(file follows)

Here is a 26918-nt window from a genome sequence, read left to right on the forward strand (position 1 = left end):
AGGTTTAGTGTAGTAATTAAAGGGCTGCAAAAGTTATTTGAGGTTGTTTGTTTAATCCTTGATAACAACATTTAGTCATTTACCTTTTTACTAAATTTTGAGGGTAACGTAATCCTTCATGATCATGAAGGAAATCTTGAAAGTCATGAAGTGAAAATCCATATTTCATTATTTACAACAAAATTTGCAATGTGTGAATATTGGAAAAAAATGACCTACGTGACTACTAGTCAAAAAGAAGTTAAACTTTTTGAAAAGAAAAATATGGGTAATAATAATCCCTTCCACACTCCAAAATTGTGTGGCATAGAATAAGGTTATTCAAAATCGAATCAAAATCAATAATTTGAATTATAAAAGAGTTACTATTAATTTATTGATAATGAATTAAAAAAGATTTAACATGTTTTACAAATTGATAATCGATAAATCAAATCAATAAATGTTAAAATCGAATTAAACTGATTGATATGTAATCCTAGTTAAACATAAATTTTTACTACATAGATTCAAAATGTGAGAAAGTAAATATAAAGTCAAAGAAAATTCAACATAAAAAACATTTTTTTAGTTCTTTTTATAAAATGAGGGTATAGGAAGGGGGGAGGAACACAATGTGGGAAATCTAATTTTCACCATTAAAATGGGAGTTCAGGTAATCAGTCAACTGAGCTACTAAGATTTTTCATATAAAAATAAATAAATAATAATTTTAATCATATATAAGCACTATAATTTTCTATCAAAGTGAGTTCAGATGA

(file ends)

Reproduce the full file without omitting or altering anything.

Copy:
Here is a 26918-nt window from a genome sequence, read left to right on the forward strand (position 1 = left end):
AGGTTTAGTGTAGTAATTAAAGGGCTGCAAAAGTTATTTGAGGTTGTTTGTTTAATCCTTGATAACAACATTTAGTCATTTACCTTTTTACTAAATTTTGAGGGTAACGTAATCCTTCATGATCATGAAGGAAATCTTGAAAGTCATGAAGTGAAAATCCATATTTCATTATTTACAACAAAATTTGCAATGTGTGAATATTGGAAAAAAATGACCTACGTGACTACTAGTCAAAAAGAAGTTAAACTTTTTGAAAAGAAAAATATGGGTAATAATAATCCCTTCCACACTCCAAAATTGTGTGGCATAGAATAAGGTTATTCAAAATCGAATCAAAATCAATAATTTGAATTATAAAAGAGTTACTATTAATTTATTGATAATGAATTAAAAAAGATTTAACATGTTTTACAAATTGATAATCGATAAATCAAATCAATAAATGTTAAAATCGAATTAAACTGATTGATATGTAATCCTAGTTAAACATAAATTTTTACTACATAGATTCAAAATGTGAGAAAGTAAATATAAAGTCAAAGAAAATTCAACATAAAAAACATTTTTTTAGTTCTTTTTATAAAATGAGGGTATAGGAAGGGGGGAGGAACACAATGTGGGAAATCTAATTTTCACCATTAAAATGGGAGTTCAGGTAATCAGTCAACTGAGCTACTAAGATTTTTCATATAAAAATAAATAAATAATAATTTTAATCATATATAAGCACTATAATTTTCTATCAAAGTGAGTTCAGATGA